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The detection of venous thrombosis.

Abstract

It is imperative that the orthopedic surgeon recognize the magnitude of the problem of thromboembolic disease. It is the most common complication of trauma or surgical procedures. Because the clinical signs and symptoms of deep venous thrombosis are so variable, and since pulmonary embolism is often the first sign of deep venous thrombosis, we must continue to refine our techniques for screening and diagnosis. The 125-I fibrinogen localization of propagating venous thrombi in the legs is a very promising and sensitive screening procedure. With refinements, the Doppler effect flowmeter and impedance phlebography may prove to be valuable screening techniques. Venography is still one of the most effective procedures in detecting venous thrombi and remains the standard of detection. The search must continue for better methods of prevention, diagnosis, and treatment.

Authors

No affiliation info availableNo affiliation info availableNo affiliation info available

Pub Type(s)

Journal Article
Review

Language

eng

PubMed ID

1093764

Citation

Young, J R., et al. "The Detection of Venous Thrombosis." Clinical Orthopaedics and Related Research, 1975, pp. 123-7.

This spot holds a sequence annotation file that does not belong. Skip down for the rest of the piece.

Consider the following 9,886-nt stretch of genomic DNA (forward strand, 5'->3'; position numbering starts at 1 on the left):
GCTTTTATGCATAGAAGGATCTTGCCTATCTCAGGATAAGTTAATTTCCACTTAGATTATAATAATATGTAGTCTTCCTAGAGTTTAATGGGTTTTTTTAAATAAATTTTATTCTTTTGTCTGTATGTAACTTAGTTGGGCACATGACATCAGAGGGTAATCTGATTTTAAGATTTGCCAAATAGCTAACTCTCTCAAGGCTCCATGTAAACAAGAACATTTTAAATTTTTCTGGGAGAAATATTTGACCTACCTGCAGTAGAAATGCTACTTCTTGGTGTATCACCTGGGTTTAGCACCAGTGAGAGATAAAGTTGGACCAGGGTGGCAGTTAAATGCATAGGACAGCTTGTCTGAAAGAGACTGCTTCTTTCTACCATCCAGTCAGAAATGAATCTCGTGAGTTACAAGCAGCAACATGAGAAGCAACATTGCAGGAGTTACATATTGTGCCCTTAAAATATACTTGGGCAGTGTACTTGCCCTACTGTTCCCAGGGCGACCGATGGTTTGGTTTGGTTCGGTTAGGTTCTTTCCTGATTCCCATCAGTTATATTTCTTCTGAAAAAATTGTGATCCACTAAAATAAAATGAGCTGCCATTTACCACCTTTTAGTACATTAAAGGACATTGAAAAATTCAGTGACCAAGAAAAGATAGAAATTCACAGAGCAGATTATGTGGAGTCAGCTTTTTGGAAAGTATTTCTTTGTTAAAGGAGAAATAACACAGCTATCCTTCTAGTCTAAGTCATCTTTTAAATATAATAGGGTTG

Young JR, Evarts CM, Zelch JV. The detection of venous thrombosis. Clin Orthop Relat Res. 1975.
Young, J. R., Evarts, C. M., & Zelch, J. V. (1975). The detection of venous thrombosis. Clinical Orthopaedics and Related Research, (107), 123-7.
Young JR, Evarts CM, Zelch JV. The Detection of Venous Thrombosis. Clin Orthop Relat Res. 1975;(107)123-7. PubMed PMID: 1093764.
* Article titles in AMA citation format should be in sentence-case
TY - JOUR T1 - The detection of venous thrombosis. AU - Young,J R, AU - Evarts,C M, AU - Zelch,J V, PY - 1975/1/1/pubmed PY - 1975/1/1/medline PY - 1975/1/1/entrez SP - 123 EP - 7 JF - Clinical orthopaedics and related research JO - Clin Orthop Relat Res IS - 107 N2 - It is imperative that the orthopedic surgeon recognize the magnitude of the problem of thromboembolic disease. It is the most common complication of trauma or surgical procedures. Because the clinical signs and symptoms of deep venous thrombosis are so variable, and since pulmonary embolism is often the first sign of deep venous thrombosis, we must continue to refine our techniques for screening and diagnosis. The 125-I fibrinogen localization of propagating venous thrombi in the legs is a very promising and sensitive screening procedure. With refinements, the Doppler effect flowmeter and impedance phlebography may prove to be valuable screening techniques. Venography is still one of the most effective procedures in detecting venous thrombi and remains the standard of detection. The search must continue for better methods of prevention, diagnosis, and treatment. SN - 0009-921X UR - https://www.unboundmedicine.com/medline/citation/1093764/The_detection_of_venous_thrombosis_ L2 - http://ovidsp.ovid.com/ovidweb.cgi?T=JS&PAGE=linkout&SEARCH=1093764.ui DB - PRIME DP - Unbound Medicine ER -